Video games are undeniably a great way to relax, escape reality, and have fun, but they’re also a double-edged sword. Under certain circumstances, playing video games can easily turn from a fun and light-hearted activity into a problematic behavior that leads to irritability, addiction, and social isolation. So what’s the best way to navigate this slippery slope? Is there a way to enjoy all the mental health benefits of gambling while avoiding the pitfalls?
For advice, we contacted Dr Kelli Dunlap, clinical psychologist, game designer and educator with a passion for all things play and mental health. Here are some tips and tricks that will help you ensure that gambling benefits your mental, emotional and social well-being.
Digital trends: Most conversations about “positive” games revolve around the “right” kinds of games – for example, tame and cute games like Stardew Valley Where Mario Kart. But what if you don’t like these types of games? And if you like fighting games, shooting games or survival-horror? If you enjoy playing games with rivalry, gore, violence, etc., what can you do to ensure you get positive mental health benefits from this type of environment?
Dr. Dunlap: That’s the wonderful thing about games, there are almost limitless possibilities to choose from. Our mental health benefits the most when we are engaged in something we enjoy or find meaningful. If you like planting crops, great. If you like explosions, this is great too. Playing games is about dealing with those parts of yourself that recharge your batteries and there is no one game or game genre that is right for everyone. As my mother always says, “do what makes your heart happy”.
Is there one type or genre of gambling that provides more mental health benefits than others? Likewise, are certain types of games better for specific age groups? For example, puzzle games for the elderly?
No one game or type of game will benefit everyone. Looking at games to provide mental health benefits is a bit like a doctor writing a prescription. You need to know the person, their history and needs, as well as their interests and abilities. It may help to think of the mental benefits of gambling as psychological weightlifting. Want to work on your creative problem solving? Try a puzzle game! Is the world stressful and out of control? Try a simulation game, like The Simsto bring a sense of peace and control.
With many games explicitly designed to keep us hooked and in the game, playing into the brain’s natural reward system to ensure we keep playing for as long as possible, how can we avoid addictive behaviors? What steps can we take when the game we play is designed for addiction?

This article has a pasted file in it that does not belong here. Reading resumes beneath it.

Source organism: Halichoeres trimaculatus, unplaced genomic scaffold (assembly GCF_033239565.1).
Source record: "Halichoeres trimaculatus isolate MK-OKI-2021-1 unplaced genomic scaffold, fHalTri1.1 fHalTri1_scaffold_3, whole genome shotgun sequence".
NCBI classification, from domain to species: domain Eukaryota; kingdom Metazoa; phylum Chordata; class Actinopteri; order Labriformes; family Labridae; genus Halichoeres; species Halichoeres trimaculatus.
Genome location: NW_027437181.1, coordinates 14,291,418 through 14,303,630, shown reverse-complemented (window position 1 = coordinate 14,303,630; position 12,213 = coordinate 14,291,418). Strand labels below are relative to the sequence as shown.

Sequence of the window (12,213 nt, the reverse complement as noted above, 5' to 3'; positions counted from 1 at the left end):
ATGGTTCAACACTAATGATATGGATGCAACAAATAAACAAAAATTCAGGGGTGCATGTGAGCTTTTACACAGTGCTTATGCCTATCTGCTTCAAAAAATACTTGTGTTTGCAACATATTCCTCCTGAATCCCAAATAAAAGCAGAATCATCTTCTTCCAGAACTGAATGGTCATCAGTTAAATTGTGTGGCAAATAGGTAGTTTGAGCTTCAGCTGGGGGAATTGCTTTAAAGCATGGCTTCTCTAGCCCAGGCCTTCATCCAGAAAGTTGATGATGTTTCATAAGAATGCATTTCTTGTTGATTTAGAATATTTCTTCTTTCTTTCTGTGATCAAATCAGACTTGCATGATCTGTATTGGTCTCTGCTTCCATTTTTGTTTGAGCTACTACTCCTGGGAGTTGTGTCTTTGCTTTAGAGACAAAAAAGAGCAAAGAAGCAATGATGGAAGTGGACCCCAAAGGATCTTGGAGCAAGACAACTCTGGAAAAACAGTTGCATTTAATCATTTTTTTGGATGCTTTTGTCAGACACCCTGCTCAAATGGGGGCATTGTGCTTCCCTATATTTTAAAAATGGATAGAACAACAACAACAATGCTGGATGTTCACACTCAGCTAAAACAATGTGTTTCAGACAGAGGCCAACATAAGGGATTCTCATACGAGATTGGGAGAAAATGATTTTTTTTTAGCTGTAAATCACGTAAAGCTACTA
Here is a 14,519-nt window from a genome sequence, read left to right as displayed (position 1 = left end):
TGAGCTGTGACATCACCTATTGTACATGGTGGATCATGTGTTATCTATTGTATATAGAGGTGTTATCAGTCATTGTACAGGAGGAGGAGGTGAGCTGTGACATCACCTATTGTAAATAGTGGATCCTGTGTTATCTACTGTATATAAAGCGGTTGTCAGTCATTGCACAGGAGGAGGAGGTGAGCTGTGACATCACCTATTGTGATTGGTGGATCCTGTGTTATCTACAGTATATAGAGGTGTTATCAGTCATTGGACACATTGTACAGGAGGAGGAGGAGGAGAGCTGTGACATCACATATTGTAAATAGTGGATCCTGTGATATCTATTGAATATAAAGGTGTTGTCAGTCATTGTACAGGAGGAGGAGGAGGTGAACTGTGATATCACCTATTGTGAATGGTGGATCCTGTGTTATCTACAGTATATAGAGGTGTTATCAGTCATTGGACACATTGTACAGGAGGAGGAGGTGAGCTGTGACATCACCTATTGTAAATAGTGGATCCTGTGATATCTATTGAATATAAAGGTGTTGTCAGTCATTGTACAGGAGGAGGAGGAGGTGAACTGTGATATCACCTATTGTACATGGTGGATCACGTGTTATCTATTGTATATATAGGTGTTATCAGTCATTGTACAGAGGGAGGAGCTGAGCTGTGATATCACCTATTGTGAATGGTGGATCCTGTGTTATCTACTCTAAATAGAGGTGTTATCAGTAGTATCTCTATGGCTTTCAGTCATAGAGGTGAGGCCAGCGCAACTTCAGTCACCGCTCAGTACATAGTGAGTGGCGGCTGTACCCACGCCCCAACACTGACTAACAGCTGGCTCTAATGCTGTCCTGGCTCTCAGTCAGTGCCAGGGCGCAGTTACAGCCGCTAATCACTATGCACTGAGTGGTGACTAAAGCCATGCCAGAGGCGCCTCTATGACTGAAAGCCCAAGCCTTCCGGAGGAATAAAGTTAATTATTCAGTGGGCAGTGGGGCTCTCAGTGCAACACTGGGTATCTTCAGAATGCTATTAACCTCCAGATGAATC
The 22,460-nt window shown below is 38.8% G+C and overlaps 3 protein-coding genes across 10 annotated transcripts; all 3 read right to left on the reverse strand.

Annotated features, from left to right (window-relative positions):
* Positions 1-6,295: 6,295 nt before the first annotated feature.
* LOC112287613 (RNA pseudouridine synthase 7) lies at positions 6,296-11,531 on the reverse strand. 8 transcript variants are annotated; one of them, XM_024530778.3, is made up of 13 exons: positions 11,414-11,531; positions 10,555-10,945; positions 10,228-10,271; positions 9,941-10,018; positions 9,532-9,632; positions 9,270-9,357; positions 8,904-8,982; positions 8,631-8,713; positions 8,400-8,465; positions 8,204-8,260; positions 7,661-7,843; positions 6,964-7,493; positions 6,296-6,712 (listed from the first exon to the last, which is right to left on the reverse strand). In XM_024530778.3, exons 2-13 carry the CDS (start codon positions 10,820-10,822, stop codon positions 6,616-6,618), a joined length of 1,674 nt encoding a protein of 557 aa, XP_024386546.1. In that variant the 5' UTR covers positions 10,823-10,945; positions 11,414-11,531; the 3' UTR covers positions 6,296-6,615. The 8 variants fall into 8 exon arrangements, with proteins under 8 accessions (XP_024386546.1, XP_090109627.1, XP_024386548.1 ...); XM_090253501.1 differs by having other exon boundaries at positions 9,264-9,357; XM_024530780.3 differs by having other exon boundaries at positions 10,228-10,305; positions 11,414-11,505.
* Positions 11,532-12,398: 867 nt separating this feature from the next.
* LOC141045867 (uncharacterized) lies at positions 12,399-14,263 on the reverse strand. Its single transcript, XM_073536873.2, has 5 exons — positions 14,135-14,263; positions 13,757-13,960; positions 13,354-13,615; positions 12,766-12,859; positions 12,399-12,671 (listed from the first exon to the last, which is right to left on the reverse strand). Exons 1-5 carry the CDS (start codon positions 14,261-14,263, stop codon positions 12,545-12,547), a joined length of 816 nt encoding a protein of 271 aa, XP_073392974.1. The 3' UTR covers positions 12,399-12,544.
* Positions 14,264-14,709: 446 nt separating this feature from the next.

Some games use “dark design patterns,” a style of design that exploits vulnerabilities in our processing of information, social relationships, and emotions. Celia Hodent did a brilliant job in this area. As for what players can do, the easiest answer is to check with yourself and make sure you’re still to profit from What do you do. Gambling can be a deeply engaging activity and, from the outside, it can be very difficult to tell the difference between high engagement and problem gambling.
But one of the main differences is that engagement makes us feel “The Good Feels,” things like a sense of accomplishment or relaxation. A sign of problematic gameplay is that the game is no longer enjoyable – it feels like work, or a chore, or if you don’t log in, something bad will happen (e.g. lost progress, a missed opportunity, let others down). Sometimes games are frustrating and there can be a feeling of drudgery or drudgery, but if that’s the bulk of your experience, it’s probably a good idea to reassess your relationship with the game.
In order to get the most out of gaming for mental health, is there an optimal gaming session length that we should aim for? We’ve heard a lot about the negative effects of gaming in the media for too long and too often. Do we continue to reap the same positive mental health benefits from long gaming sessions, or is it better to keep it short and sweet?
There is no single prescription for time spent gambling. A recent study by the Royal Society basically says that time spent playing doesn’t matter. Typically it is Why you play who counts, not for how long.
Are you playing because you’re having fun, hanging out with friends, saving the world, or proving your skills? Or are you playing because you feel the need to, because you need to level up, or because the raid team is counting on you? Playing for fun, excitement, relaxation and connection is a way to meet our basic needs. But if we play out of obligation – play feels like a job or a chore – then it’s time to re-evaluate our relationship with play.”
In the era of online MMORPGs, cooperative shooters, battle royale games and virtual reality, how can we protect our sanity when playing online cooperatively with strangers? Do these games offer different benefits or risks to our mental health?